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Wednesday, December 26, 2007

Adventures in Elementary School

On the last day of my student teaching experience (because it certainly was an experience) we had an adventure.

That afternoon, we were scheduled to have an intruder drill (is that what they’re called? - the drills where there is an alarm, and you must turn off the lights, lock the doors, close the blinds, and hide under the desks in the corner of the room, so as not to be seen from the doorway.

We were given the exact time that this was scheduled to happen, and had it planned into our day. We had warned the children ahead of time that this would be happening, reminded them how they had participated in the same drill in school the year before, and talked about how they were expected to behave during the drill.

About 20 minutes earlier than expected, an alarm went off. We assumed that there had been a time change for whatever reason, so we closed the blinds, herded the children to the floor, turned off the lights, and went to close and lock the door.

As my cooperating teacher and I directed the children to the corner, the paraeducator went to close and lock the door. She went out in the hallway for a second, then came back in, confused.

“I think it’s a fire alarm…” she said. And, it was.

So, after being told that they must quietly hide under the desks and in the closet, the students were then told that, “actually, we have to quietly, calmly, and quickly walk in a line down the hall to our class’ fire-alarm meeting spot outside. Upon exiting the building, we realized that it was snowing, quite hard. And the children were mostly wearing thin long sleeve shirts, short-sleeve t-shirts, or the occasional tank top. (They don’t always dress weather appropriate.)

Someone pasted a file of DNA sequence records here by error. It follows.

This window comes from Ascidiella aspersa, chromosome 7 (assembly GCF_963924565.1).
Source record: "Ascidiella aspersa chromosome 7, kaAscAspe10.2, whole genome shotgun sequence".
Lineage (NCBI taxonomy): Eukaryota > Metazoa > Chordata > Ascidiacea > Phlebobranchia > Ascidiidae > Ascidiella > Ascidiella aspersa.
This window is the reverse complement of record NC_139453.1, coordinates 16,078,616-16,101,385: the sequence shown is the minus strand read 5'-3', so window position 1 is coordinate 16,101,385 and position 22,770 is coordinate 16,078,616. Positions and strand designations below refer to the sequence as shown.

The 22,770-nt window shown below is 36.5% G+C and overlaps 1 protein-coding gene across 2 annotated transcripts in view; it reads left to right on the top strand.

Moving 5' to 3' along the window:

For a few minutes, it seemed that we were missing half of the school. Because we were. The students and teachers in one half of the school were, apparently, still locked in their classrooms, hiding under the desks, waiting for further instruction. They hadn’t realized that there was actually smoke somewhere in the building, which had caused the fire alarm to go off, instead of the intruder alarm. Someone ran to get these well-hidden classes, and moments later they came filing out the doors of the building.

Finally, 20 minutes after the whole ordeal had begun, and 15 minutes after the children had begun standing, freezing, in line in the heavy snow, we were told that the smoke had been isolated and we could return to our classes.

Later, the truth was revealed. Someone had burnt popcorn in a personal microwave, which prompted the fire alarm.

Needless to say, we did not end up completing the intruder drill.


Blogger la rebelde said...

wow. i never heard of an intruder drill before! it seems like there should be different sounding alarms for each kind of drill.

9:44 PM  
Blogger Not Quite Grown Up... said...

I think that there was a difference. Unfortunately, none of the teachers were familiar enough with any of the alarms to distinguish between them. And since the intruder alarm never did go off, no had the opportunity to hear the two to compare them.

10:01 PM  
Blogger jo(e) said...

Wow. That's a potentially fatal mix-up there ....

12:43 PM  

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